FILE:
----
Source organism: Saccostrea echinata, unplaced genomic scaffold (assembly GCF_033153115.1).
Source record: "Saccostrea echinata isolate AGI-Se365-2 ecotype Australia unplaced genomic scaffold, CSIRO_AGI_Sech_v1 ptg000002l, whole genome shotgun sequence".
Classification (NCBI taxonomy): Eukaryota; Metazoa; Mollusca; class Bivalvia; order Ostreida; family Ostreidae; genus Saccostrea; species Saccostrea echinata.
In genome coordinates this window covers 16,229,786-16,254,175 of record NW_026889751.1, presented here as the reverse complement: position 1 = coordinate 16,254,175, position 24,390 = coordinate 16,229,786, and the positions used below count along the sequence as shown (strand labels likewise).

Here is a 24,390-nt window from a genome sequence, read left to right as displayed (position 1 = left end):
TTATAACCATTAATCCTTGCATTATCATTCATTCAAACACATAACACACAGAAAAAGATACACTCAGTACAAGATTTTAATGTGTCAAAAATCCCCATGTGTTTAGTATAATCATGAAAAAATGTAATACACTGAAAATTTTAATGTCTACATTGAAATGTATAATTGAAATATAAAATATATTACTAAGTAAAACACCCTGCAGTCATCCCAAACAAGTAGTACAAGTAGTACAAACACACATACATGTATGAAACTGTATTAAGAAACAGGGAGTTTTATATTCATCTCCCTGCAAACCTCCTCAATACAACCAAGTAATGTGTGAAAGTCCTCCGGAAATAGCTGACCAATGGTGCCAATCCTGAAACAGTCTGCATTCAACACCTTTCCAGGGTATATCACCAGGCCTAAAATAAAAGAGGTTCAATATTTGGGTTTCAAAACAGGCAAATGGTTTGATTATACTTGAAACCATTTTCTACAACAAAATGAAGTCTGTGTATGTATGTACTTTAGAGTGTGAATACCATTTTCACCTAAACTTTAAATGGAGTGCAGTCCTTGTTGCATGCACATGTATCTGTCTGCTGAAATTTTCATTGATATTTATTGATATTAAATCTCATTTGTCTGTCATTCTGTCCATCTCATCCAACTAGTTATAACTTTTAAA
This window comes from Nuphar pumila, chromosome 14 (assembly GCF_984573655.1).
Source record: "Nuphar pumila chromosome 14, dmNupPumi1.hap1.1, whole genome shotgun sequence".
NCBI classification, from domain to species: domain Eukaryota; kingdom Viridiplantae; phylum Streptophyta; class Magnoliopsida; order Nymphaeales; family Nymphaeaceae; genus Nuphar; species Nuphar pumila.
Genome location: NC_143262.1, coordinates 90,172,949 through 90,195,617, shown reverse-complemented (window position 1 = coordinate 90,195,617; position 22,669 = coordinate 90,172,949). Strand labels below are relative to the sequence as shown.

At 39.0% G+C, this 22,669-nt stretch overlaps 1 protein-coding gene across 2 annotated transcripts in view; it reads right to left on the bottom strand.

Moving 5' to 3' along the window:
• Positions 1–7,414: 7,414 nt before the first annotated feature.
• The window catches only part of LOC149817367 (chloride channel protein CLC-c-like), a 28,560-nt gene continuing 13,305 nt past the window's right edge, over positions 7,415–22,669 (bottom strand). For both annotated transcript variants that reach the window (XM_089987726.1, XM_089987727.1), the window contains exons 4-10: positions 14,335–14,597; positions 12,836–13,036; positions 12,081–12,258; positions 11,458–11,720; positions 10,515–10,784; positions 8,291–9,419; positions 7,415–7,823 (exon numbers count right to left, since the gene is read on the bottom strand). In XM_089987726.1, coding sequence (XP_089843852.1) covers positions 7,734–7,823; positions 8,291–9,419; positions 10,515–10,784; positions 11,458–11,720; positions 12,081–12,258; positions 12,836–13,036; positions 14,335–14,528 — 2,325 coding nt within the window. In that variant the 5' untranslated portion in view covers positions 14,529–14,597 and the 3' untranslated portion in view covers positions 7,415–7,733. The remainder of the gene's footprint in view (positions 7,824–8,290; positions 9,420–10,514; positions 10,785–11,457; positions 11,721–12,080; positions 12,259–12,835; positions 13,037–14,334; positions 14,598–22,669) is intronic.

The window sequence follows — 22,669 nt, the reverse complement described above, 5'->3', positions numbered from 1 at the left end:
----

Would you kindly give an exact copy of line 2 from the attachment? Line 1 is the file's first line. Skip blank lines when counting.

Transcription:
Source record: "Saccostrea echinata isolate AGI-Se365-2 ecotype Australia unplaced genomic scaffold, CSIRO_AGI_Sech_v1 ptg000002l, whole genome shotgun sequence".